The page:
A TV is available for tenants use. A signal booster is available for use so that cell phones will receive reception in the house. It also assists in strengthening the internet signal.
Internet hotspot comes with the house for which tenants may purchase time. (Instructions are given on the use of the equipment.)
Kitchen is equipped with a 24 hour solar combination fridge and freezer as well as a gas oven/stove and all needed kitchen supplies. There are no other kitchen appliances available for use that require electricity such as a microwave or blender.
Potable Water is supplied by a water tank that has to be refilled monthly. The cost is minimal and the responsibility of the tenant.
A local city bus runs from the village of Salinas Grandes 4 or 5 times a day and is about a 1.5 mile walk down the beach to catch it. The most recent tenant chose to purchase a motorcycle for his transportation purposes. About a mile from the house is a local drinking/eating spot that sells limited supplies including fresh fish, pork, ice, sodas and a few other items. For a nominal fee, they will do your grocery shopping in town on Mondays. If you choose to hire someone to wash clothes, clean, cook, clean the yards, run errands, there are local folks who charge reasonable fees that would benefit from the work and can be recommended.
Eco-Casita Truda will be available at the latest September 1st, possibly sooner. I am looking to rent it for four months, September to end of December or early or mid January but will consider a period as short as one month. For a one month rental, the cost is $700, two month rental, $675 monthly and $650 for a three month rental. The holiday month of December is priced at $750. There is a deposit of $250 that is required at the signing of the lease. The first month’s rent is due prior to receiving the keys to the property. The deposit will be returned within one month of departure minus any funds needed to cover damages incurred. details. The approximate measurements of the eco-casita are the following: Interior: 765.8 sq ft, 71.1 m2; Exterior: 855.0 sq ft, 79.4 m2; Interior Measurement Detail: Great Room: 24.0 ft x 18.5 = 444.0 sq ft; Bedroom: 16.5 ft x 11.5 = 189.8 sq ft ; Bathroom/Laundry: 16.5 ft x 8.0 = 132.0 sq ft; Total Interior: 765.8 sq ft; Patio: 24.0 x 9.5 = 228.0 sq ft; Total Interior with Patio: 993 sq ft. I am open to renting to a group of surfers and providing additional bedding and tent.

Source: Beach Front Eco-Casita, Ideal for Surfers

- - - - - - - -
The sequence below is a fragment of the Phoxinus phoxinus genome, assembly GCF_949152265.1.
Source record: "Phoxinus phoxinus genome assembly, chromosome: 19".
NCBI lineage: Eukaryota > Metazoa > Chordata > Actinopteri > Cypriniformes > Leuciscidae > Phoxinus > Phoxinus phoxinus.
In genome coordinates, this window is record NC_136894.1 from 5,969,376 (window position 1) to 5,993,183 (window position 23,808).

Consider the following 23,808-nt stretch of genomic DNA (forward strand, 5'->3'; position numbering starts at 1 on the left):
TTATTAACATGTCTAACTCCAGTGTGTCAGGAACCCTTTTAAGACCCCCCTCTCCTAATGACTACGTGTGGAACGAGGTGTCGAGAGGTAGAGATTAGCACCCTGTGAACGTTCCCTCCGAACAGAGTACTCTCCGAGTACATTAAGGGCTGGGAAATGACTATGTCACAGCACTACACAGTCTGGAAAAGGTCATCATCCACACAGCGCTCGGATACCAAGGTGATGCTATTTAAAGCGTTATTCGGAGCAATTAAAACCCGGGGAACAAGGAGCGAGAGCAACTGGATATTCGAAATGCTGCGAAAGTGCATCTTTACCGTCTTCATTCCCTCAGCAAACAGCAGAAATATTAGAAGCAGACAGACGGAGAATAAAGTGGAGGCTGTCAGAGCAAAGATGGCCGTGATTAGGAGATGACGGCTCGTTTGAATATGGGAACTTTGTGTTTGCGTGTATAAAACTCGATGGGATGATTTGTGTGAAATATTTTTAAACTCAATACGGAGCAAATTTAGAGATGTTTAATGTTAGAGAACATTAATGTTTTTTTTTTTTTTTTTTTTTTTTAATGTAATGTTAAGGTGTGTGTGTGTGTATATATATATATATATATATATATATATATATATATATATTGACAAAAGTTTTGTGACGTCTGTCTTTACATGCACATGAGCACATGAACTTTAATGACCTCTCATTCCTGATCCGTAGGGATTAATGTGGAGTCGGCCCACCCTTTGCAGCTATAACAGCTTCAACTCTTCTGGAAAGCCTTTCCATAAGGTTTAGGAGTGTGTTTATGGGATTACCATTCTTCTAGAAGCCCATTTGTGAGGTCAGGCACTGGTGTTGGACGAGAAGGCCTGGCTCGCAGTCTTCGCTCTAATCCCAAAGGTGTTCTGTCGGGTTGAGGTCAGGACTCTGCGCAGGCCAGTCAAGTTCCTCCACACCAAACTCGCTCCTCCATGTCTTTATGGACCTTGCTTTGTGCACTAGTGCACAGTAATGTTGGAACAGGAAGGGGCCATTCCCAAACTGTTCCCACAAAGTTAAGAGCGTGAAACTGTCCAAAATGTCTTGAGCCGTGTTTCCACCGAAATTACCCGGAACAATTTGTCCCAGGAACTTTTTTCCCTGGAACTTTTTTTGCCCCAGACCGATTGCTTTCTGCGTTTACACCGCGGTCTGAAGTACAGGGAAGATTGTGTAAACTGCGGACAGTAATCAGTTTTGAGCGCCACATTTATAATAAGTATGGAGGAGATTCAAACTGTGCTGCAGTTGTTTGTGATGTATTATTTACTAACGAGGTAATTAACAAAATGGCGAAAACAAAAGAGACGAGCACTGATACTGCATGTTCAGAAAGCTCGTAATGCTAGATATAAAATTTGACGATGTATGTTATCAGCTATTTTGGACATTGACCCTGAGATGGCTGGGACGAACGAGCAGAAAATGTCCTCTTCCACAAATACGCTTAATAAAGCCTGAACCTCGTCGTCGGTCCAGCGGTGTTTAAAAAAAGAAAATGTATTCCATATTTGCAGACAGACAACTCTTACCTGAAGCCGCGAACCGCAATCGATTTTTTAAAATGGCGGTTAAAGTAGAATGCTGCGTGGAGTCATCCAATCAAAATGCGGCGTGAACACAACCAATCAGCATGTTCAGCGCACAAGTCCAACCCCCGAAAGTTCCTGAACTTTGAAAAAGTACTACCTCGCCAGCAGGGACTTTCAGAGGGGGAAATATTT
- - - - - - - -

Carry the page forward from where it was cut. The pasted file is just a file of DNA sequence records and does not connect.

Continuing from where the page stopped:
This is a really cute little beach front casita located on a good surfing beach not all that far from Leon. The current and soon-to-be former tenant, Paul, was looking for a place to live by the beach while he was staying at the Farmstay and he saw an ad on Craigslist Nicaragua for this place.

Long story short, he got a hold of the owner, whose name is Truda, and as they were discussing what was on offer over the phone, they discovered that Truda was going to be our guest in just a few days time. When she came for her stay, they met, became friends and did the deal to rent the place! So I feel like we sort of midwifed this initial deal and it certainly worked out good for both parties. Another cool Farmstay story ehh?

Well, you can be the next happy tenant! I suppose staying with us at the Farmstay is not mandatory, but it couldn’t hurt. 🙂

The Caribbean Road to Puerto Cabezas, Nicaragua

June 16, 2015 4:06 PM MST

Wonder where the rainforest went? Fires destroying the rainforest in Bosawas Rainforest Heritage Site, Nicaragua

Wonder where the rainforest went? Fires destroying the rainforest in Bosawas Rainforest Heritage Site, Nicaragua

Why would a traveler want to take a rough, dirt/pavement/dirt/more dirt/pavement road to Puerto Cabezas, which has an 80% unemployment rate?

It was 4 years ago that I traveled in Central America for 17 months.

In all the countries – Belize, El Salvador, Guatemala, Honduras, Costa Rica and Panama – I went from the western side of the countries to the eastern side of the countries. Except Nicaragua.

Read the rest here –> The Caribbean Road to Puerto Cabezas, Nicaragua

I can’t say that this is a very well written article unfortunately, a bit too many exclamation points (!) as well as a misspelling but hey the point is a good one; there is this crazy dirt road going to Puerto Cabezas, it’s pretty much the wild wild west out there, and there’s some interesting history regarding what happened during the Contra war out that way.

The photos are nice though, so click through to see all 14 of them.

What I’d like to learn more about is exactly why, in this day and age, that the Pacific Coast of Nicaragua has never been linked by a paved road to the Caribbean Coast? And what is the cost economically of this lack of infrastructure. Also, how does this affect the attitudes of the Miskitos and other indigenous groups that live out that way? Do they feel horribly neglected?